I popped open the QX-10 again today and swapped the A and B drives. When I had them out, I observed that the B drive (the then Right drive, second picture) has a chip that the A drive (the then Left drive, first picture) lacked.
“Hmm,” I thought, “maybe that’s why the A drive wasn’t working. Maybe somewhere along the line it lost a chip it needs, maybe I’ll need to find a replacement chip.” I reversed the drives (and the DIP switch settings, which was probably the most important thing), reassembled, et voilà:
Cool. Except the (now) Right drive (still labeled “A” but now logically “B”) wasn’t working at all. Well, except that its activity light was coming on at a very, very low level and just staying lightly lit.
I was distracted from thinking about that further by the thought that I should right now back up the boot disk onto the new floppy media I had (though this was not going to be possible regardless, all of the copy functionality I had available on the boot disk requires both drives to be working). But, once I popped out the boot disk, I couldn’t convince the left drive to accept any further disks, even the one I had just popped out. The problem, I correctly guessed, is that spring return mechanism mentioned in the previous post about the drives wasn’t returning. The pad didn’t want to slide back, it needs to be lubricated. If it doesn’t slide back, then it remains in a kind of unready state where the physical disk capture mechanisms won’t go.
So, I took it all back out and decided that at least until I get that lubricated, I need the drives out in the open so that I can pop the pad back with my finger. So, now the QX-10 has its drives sitting on top, though it all still works as well as it did with them inside.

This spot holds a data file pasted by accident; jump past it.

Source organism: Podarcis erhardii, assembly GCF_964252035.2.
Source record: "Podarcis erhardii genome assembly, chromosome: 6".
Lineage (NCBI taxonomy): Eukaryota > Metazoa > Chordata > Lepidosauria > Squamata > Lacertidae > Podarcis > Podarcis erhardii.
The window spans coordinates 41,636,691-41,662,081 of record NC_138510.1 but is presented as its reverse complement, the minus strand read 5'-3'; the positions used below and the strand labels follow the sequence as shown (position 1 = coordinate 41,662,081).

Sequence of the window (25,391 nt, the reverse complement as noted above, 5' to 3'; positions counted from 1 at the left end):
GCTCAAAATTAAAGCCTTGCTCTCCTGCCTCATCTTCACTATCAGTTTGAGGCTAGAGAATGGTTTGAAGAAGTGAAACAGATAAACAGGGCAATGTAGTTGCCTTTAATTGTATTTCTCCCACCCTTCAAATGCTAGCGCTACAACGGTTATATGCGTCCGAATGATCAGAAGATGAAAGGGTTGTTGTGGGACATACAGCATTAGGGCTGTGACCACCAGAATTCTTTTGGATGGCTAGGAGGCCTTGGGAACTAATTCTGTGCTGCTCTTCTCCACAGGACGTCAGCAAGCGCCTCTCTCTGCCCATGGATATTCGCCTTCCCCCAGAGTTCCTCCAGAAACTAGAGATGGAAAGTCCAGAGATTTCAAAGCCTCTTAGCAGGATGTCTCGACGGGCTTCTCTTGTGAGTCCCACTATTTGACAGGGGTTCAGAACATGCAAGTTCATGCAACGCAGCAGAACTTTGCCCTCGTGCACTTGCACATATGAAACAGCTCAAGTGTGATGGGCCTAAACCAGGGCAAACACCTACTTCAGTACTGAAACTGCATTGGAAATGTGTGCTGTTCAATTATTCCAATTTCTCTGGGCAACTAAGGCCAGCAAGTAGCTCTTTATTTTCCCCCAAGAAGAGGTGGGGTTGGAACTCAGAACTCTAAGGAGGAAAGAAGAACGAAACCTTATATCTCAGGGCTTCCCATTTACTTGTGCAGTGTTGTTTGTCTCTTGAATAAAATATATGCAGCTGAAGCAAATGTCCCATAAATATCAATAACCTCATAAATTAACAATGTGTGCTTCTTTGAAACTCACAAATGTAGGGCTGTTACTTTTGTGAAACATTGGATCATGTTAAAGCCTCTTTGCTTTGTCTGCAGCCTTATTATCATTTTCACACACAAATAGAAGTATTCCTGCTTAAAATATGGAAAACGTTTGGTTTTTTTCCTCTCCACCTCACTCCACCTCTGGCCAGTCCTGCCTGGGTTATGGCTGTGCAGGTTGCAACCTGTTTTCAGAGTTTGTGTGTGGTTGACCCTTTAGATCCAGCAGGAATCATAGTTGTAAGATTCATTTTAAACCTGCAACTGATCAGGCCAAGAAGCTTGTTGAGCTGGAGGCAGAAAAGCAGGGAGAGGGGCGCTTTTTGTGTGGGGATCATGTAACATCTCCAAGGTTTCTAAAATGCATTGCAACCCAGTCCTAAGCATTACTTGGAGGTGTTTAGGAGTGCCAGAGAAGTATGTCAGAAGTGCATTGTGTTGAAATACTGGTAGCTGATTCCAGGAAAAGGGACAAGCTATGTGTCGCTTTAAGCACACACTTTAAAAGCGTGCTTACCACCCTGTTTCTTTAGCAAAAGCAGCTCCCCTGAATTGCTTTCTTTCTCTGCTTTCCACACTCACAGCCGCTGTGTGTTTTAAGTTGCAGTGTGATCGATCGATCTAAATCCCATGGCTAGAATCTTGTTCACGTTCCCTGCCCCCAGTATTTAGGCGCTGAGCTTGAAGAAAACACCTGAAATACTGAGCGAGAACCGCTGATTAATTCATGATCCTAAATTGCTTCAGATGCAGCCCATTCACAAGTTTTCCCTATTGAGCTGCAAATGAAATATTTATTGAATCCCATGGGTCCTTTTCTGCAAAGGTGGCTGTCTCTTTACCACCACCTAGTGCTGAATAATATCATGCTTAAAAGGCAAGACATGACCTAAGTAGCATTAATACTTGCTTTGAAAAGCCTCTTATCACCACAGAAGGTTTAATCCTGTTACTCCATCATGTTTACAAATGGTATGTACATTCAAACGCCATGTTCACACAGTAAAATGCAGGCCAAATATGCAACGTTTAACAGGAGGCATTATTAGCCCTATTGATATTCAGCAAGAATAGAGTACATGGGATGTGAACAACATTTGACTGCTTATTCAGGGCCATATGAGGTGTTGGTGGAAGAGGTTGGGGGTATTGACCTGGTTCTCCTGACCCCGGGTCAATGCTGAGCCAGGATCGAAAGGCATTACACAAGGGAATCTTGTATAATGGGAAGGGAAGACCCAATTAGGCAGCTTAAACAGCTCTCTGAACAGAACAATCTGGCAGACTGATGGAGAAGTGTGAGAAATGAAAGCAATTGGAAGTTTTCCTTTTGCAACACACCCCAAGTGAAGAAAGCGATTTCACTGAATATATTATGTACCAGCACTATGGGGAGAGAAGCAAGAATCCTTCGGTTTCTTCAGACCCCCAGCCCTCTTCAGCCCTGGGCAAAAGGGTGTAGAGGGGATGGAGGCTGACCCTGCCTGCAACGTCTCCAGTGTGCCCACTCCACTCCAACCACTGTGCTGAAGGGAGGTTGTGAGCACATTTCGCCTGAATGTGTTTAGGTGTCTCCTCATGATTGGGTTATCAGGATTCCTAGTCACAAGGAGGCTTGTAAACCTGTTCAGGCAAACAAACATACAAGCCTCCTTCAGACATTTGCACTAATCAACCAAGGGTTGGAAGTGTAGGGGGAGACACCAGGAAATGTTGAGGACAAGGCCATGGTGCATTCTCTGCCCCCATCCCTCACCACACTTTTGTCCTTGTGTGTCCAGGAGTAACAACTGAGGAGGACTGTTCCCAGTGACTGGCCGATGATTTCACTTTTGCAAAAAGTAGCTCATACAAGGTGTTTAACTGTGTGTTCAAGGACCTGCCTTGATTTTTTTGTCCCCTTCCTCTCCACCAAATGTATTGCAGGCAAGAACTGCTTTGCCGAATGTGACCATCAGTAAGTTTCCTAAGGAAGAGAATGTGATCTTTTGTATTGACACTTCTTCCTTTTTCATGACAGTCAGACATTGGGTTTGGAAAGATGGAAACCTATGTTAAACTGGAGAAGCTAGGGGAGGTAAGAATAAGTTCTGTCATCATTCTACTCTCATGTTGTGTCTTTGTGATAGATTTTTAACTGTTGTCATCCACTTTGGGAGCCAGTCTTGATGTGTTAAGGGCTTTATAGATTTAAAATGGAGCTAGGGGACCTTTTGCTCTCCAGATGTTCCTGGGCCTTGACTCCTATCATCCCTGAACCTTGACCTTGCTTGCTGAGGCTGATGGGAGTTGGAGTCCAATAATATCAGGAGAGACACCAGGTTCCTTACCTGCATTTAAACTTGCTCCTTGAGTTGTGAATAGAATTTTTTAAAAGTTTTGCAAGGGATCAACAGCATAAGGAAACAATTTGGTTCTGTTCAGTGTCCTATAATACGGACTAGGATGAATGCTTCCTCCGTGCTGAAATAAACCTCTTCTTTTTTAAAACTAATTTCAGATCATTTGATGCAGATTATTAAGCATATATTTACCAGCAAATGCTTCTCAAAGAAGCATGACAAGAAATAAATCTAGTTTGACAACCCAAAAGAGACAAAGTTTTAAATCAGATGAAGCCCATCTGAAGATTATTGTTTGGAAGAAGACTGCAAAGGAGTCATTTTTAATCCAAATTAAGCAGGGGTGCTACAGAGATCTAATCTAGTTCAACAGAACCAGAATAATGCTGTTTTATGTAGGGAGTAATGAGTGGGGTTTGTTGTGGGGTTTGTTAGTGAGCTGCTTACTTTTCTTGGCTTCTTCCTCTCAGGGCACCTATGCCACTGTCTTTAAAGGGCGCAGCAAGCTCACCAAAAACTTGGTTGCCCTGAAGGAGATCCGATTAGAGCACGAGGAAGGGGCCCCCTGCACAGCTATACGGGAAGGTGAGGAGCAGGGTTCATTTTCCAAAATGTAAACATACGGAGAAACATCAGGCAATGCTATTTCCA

Until just a little while ago, I was thinking that what was wrong with the (now) Right drive is that it was missing that chip. This is the chip:
However, when I looked it up, the Peacon Vintage Blog wiki told me that it is: “a 150-ohm resistor network in a 14-pin package. It can be used to terminate the floppy disk drive bus.”
So, this is why only the (then) Right drive and not the (then) Left drive had one, and also might be the very reason why the (now) Right drive isn’t doing anything. The chip is a terminator. It’s telling the drive bus that the Left drive is the end of the line, and there shouldn’t be any more drives expected (even though the [now] Right drive is connected after it). So, now I still don’t know if the (now) Right drive works or not, since I disabled it by accident.
Not sure what I’ll do next. I might try to transfer the terminator chip to the (now) Right drive, or I might swap them back and see if I can do anything to get the (now) Right drive to work, since I have now seen that the rest of the machine basically works.